What other projects do you have coming up?

I have quite a few poems that have been published in journals, and I have finished poems that have not been published. I want to assemble what I have into a collection. I also have tons of writing experiences for adults filed away from a great many workshops. I would like to put those together into a volume whereby people who want to write can do the lessons by themselves. I am currently well into a large non-fiction work that I hope to have in a completed draft by the end of this year.

remzi poster for 7-6 Kanyon signingJudy ~ in her own words

I grew up in Huntington, West Virginia, along the Ohio River. I was born to naturally love the arts. I couldn’t dance worth a hoot or paint anything worth looking at; but I could sing and write and perform on the stage an early age.

I graduated from Marshall University’s School of Music with a teaching degree. When I first came to Roanoke, Virginia, over forty years ago, I taught music at Jefferson High School and then Addison High School. I was also a minister of music at two Roanoke churches. I took leads in Showtimers musicals and actually directed a very successful light opera there.

Along with Roanokers, George and Bernie Lemon and Doty Matze, I organized and directed a group of young people who joined some gymnasts and went to Soviet Poland and did a song and dance tour under the auspices of Friendship Ambassadors. I also sang in a group of six called, The Overtones, who gave an operatic concerts once a year under the guidance of Helen Robertson. We often sang in public, such as in the Regency Room of the old Hotel Roanoke. I also organized and directed the nation’s only-ever medical wives’ choir. We toured a lot for almost 15 years and won a couple of awards for our community support.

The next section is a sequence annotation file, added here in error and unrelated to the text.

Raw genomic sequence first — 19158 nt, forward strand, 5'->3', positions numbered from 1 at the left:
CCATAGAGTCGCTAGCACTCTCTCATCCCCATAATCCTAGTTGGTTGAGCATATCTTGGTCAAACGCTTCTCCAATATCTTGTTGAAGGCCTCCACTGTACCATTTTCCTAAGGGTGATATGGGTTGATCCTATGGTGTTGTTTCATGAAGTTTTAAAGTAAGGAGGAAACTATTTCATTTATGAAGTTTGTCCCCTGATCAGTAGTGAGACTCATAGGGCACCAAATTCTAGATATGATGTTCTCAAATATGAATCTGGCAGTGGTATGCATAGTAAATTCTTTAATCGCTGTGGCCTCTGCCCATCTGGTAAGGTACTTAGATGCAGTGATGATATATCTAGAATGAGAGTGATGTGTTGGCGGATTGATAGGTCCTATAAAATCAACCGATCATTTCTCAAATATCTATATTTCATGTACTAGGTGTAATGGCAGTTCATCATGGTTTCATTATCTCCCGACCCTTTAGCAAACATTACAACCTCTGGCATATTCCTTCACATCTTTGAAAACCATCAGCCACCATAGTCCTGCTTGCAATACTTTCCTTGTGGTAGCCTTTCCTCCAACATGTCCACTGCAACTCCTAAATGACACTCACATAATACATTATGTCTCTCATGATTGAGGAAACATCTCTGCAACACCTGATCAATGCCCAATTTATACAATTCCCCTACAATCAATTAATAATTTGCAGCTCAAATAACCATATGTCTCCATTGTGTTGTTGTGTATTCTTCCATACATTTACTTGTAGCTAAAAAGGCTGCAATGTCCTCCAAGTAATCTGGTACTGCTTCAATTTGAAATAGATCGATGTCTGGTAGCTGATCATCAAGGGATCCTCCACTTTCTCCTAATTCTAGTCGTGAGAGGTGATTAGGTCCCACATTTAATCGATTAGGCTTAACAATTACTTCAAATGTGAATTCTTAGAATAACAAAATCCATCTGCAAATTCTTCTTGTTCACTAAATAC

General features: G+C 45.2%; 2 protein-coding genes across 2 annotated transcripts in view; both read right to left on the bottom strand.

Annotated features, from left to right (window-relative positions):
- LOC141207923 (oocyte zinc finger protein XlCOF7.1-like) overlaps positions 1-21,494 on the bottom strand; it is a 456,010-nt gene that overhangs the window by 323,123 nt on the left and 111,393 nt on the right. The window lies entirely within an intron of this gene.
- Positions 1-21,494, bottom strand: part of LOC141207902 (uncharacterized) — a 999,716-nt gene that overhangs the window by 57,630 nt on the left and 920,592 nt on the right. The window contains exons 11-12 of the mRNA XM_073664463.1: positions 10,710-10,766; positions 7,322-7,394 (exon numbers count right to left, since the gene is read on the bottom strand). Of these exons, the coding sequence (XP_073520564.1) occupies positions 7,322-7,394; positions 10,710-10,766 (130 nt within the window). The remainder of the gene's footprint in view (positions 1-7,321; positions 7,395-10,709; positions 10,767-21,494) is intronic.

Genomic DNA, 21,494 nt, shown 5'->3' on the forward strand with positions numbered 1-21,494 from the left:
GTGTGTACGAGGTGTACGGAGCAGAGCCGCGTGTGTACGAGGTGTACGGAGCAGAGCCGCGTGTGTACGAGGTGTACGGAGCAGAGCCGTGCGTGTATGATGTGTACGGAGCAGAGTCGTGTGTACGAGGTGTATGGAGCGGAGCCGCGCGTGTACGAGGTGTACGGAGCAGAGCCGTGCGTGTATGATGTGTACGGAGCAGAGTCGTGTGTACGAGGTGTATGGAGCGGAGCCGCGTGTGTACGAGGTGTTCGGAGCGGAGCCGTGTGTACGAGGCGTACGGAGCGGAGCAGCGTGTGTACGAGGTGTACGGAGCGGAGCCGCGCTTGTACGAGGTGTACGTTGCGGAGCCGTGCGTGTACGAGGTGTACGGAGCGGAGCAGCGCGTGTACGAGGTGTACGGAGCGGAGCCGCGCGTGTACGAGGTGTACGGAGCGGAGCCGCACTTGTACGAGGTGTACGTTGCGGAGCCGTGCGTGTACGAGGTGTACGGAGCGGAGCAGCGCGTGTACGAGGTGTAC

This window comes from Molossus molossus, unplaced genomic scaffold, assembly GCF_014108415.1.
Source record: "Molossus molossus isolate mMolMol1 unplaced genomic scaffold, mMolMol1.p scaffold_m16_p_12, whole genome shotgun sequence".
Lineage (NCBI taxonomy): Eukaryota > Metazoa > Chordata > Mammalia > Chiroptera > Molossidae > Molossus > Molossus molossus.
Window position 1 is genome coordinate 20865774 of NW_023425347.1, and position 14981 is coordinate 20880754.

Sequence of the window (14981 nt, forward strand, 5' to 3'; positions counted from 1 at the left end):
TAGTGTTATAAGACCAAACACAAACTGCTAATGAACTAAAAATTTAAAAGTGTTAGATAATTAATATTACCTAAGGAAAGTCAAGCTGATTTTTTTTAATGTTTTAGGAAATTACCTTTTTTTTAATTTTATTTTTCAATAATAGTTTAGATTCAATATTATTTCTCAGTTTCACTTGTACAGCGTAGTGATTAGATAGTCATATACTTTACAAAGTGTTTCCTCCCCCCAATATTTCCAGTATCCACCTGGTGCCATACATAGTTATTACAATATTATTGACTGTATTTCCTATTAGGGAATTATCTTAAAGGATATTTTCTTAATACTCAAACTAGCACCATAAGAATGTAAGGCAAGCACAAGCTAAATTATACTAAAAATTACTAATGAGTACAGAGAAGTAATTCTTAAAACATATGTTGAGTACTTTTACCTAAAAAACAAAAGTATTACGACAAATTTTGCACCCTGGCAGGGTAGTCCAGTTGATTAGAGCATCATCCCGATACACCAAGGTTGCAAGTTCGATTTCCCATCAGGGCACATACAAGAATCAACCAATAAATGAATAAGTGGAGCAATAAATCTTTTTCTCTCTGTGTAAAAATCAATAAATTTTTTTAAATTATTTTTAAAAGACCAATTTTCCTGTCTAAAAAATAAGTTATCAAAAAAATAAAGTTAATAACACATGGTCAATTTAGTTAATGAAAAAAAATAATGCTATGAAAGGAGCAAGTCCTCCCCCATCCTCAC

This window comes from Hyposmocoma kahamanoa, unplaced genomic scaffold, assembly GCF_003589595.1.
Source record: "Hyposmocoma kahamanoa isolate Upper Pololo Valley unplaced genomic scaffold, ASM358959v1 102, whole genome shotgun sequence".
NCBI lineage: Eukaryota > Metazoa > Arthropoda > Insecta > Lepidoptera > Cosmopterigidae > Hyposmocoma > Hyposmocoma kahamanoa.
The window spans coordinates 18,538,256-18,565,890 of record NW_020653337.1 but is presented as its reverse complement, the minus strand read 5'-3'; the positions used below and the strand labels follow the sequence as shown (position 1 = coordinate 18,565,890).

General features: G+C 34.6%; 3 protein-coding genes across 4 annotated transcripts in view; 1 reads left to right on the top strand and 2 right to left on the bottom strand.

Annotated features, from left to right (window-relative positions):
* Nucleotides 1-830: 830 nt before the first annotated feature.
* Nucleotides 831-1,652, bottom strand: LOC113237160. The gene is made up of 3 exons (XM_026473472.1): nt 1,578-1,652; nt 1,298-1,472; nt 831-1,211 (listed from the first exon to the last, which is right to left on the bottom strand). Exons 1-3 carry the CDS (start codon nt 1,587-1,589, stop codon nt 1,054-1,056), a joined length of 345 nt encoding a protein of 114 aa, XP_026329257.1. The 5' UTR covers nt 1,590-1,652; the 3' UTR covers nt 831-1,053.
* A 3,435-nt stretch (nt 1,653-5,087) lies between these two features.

In 1981, I decided that I wanted to move everything I had learned about music into a career in writing. And so, when I was 40, I set out to explore the world of writing by entering the Hollins University Masters in Liberal Studies Program. My thesis was a manuscript and live performance of the wedding of poetry and music in art songs. By the end of two years, I had a book of poetry that had won a prize and publication in Queens, NYC. I was off and running.

Since then, I have had 10 published books and some translations into Italian and Turkish. I was taken into the Hollins Graduate Writing Program. After that, I decided that I loved to teach and wanted to have access to all ages. So, for years, I did just that and taught all over (especially Virginia, of course) all ages from Elderhostle to kindergarten. During that time, many grants were available, and I sure did get a ton of them, and loved the travel and various venues. Along with the author/educator, Rebakah Woodie, I had four writing and critical thinking books published, three of them by national presses. I also have a memoir, a childrens’ book, three books of poetry, and a novel in both English and Turkish, published by Turkey’s oldest and largest publisher.